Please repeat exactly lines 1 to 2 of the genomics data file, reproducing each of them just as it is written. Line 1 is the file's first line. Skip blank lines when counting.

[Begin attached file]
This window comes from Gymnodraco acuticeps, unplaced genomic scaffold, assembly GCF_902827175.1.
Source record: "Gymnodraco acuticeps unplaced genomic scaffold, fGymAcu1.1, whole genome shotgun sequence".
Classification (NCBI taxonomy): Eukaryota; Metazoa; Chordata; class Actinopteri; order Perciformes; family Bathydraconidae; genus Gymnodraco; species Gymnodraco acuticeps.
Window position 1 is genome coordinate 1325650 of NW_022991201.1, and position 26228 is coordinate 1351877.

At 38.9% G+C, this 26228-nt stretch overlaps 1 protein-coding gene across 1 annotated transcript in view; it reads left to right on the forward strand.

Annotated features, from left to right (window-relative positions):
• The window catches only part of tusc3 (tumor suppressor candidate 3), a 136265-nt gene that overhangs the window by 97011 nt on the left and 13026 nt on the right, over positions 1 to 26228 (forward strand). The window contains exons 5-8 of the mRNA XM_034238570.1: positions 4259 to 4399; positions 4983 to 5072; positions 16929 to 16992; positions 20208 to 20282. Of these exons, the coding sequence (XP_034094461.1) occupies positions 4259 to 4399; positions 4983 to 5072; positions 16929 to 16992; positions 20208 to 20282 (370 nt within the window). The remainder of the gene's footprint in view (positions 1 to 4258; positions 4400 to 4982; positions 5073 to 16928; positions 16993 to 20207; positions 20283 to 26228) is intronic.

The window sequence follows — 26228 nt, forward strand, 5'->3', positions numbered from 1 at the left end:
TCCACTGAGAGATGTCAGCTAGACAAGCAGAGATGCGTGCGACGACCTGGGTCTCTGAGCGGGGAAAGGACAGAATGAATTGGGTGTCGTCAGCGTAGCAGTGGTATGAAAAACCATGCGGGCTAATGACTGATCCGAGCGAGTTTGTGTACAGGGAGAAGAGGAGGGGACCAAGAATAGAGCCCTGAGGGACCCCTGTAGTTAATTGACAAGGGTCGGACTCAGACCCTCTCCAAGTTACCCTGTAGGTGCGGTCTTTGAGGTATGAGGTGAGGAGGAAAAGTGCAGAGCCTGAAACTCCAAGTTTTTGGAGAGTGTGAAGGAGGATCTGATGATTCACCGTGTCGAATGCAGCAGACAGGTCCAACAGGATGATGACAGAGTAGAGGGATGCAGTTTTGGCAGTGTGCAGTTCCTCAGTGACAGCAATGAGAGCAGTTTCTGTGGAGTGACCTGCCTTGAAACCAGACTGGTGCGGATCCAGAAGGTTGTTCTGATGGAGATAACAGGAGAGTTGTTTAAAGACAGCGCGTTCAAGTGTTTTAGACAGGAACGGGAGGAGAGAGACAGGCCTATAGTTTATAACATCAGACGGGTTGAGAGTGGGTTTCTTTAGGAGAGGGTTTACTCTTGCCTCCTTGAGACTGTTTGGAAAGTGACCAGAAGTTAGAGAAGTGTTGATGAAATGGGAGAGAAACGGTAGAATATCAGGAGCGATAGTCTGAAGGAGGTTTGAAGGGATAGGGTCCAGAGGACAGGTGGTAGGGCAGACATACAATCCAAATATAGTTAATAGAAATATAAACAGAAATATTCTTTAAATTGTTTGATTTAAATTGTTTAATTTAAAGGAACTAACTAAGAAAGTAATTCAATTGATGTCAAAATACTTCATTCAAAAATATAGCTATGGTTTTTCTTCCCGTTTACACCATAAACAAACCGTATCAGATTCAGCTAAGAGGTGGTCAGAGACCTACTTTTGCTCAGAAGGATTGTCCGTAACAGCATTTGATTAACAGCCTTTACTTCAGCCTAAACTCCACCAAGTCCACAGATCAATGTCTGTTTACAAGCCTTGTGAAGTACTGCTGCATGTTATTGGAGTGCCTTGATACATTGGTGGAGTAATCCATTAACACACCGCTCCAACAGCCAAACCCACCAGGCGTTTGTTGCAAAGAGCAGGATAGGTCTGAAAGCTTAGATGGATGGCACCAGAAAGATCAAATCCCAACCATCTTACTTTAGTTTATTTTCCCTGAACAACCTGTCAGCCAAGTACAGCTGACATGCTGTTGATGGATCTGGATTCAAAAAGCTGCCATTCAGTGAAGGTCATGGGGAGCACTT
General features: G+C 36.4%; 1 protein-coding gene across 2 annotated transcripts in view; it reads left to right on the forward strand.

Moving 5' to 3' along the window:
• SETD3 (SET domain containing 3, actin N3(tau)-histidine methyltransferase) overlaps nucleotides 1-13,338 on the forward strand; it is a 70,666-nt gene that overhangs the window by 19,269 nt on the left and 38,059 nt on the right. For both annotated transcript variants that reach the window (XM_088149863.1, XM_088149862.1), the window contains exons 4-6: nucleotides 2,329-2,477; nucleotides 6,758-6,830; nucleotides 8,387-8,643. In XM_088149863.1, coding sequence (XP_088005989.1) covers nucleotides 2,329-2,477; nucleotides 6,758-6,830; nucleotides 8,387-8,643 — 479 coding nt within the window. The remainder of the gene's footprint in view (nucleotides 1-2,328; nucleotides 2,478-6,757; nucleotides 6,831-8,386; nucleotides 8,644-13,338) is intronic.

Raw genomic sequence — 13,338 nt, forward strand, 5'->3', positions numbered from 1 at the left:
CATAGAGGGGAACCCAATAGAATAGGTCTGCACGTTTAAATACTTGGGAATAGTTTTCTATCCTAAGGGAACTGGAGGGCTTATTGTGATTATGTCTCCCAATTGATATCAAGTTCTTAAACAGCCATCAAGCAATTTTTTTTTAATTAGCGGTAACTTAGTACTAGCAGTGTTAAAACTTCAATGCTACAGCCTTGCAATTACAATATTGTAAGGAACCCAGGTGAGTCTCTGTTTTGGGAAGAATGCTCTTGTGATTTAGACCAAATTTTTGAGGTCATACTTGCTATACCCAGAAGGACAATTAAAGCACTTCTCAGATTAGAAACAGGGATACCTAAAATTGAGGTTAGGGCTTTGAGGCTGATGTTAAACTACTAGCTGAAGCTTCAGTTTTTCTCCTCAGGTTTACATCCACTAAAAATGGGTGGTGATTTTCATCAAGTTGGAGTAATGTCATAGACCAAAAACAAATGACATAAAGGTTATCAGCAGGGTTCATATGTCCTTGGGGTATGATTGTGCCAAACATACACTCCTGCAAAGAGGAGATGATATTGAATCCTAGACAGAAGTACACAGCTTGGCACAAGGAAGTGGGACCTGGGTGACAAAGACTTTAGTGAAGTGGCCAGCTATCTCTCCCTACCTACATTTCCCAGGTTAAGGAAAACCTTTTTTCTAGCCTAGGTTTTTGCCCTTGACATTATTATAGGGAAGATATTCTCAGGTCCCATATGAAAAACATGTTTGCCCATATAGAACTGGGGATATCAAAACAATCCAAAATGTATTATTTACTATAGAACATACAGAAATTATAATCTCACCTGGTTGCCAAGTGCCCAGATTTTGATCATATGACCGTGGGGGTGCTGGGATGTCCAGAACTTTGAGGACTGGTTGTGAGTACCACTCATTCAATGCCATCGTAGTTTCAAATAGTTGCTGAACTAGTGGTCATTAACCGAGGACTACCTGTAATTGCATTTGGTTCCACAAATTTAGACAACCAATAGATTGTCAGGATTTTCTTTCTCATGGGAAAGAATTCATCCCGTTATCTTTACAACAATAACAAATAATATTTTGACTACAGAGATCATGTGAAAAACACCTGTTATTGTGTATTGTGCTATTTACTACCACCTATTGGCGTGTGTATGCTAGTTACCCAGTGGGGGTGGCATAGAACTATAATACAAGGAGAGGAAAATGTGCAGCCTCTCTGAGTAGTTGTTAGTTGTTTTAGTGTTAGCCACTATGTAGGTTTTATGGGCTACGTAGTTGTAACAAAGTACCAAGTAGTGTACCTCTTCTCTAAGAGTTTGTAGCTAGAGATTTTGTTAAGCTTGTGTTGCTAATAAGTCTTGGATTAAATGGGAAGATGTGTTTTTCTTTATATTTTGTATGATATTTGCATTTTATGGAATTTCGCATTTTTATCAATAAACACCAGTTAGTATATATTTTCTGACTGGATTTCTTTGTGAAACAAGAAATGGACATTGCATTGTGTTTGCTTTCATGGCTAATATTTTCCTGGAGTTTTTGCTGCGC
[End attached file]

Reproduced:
This window comes from Gymnodraco acuticeps, unplaced genomic scaffold, assembly GCF_902827175.1.
Source record: "Gymnodraco acuticeps unplaced genomic scaffold, fGymAcu1.1, whole genome shotgun sequence".